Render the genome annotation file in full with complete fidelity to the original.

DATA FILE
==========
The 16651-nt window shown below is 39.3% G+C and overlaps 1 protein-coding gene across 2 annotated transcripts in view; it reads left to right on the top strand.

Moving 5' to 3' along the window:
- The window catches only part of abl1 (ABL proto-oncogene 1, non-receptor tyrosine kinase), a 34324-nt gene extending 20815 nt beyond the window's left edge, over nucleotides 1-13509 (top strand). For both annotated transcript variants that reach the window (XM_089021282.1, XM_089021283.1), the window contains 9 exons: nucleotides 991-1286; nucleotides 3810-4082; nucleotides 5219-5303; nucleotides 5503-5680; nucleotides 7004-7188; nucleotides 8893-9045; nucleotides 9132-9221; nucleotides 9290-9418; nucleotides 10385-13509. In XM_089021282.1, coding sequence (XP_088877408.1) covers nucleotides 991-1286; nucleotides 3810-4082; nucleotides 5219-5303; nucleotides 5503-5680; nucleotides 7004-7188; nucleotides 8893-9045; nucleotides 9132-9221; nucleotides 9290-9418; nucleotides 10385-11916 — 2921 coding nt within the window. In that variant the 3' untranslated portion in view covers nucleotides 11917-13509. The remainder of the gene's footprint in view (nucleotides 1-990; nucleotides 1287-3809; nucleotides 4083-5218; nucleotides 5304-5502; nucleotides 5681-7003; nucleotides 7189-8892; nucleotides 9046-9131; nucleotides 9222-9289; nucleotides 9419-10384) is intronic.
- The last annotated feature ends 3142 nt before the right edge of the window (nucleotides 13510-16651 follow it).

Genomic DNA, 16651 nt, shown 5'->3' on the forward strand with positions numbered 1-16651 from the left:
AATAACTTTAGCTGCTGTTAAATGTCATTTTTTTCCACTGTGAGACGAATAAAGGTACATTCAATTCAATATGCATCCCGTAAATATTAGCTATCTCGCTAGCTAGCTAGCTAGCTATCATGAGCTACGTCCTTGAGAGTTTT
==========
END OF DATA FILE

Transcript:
The 16651-nt window shown below is 39.3% G+C and overlaps 1 protein-coding gene across 2 annotated transcripts in view; it reads left to right on the top strand.

Moving 5' to 3' along the window:
- The window catches only part of abl1 (ABL proto-oncogene 1, non-receptor tyrosine kinase), a 34324-nt gene extending 20815 nt beyond the window's left edge, over nucleotides 1-13509 (top strand). For both annotated transcript variants that reach the window (XM_089021282.1, XM_089021283.1), the window contains 9 exons: nucleotides 991-1286; nucleotides 3810-4082; nucleotides 5219-5303; nucleotides 5503-5680; nucleotides 7004-7188; nucleotides 8893-9045; nucleotides 9132-9221; nucleotides 9290-9418; nucleotides 10385-13509. In XM_089021282.1, coding sequence (XP_088877408.1) covers nucleotides 991-1286; nucleotides 3810-4082; nucleotides 5219-5303; nucleotides 5503-5680; nucleotides 7004-7188; nucleotides 8893-9045; nucleotides 9132-9221; nucleotides 9290-9418; nucleotides 10385-11916 — 2921 coding nt within the window. In that variant the 3' untranslated portion in view covers nucleotides 11917-13509. The remainder of the gene's footprint in view (nucleotides 1-990; nucleotides 1287-3809; nucleotides 4083-5218; nucleotides 5304-5502; nucleotides 5681-7003; nucleotides 7189-8892; nucleotides 9046-9131; nucleotides 9222-9289; nucleotides 9419-10384) is intronic.
- The last annotated feature ends 3142 nt before the right edge of the window (nucleotides 13510-16651 follow it).

Genomic DNA, 16651 nt, shown 5'->3' on the forward strand with positions numbered 1-16651 from the left:
AATAACTTTAGCTGCTGTTAAATGTCATTTTTTTCCACTGTGAGACGAATAAAGGTACATTCAATTCAATATGCATCCCGTAAATATTAGCTATCTCGCTAGCTAGCTAGCTAGCTATCATGAGCTACGTCCTTGAGAGTTTT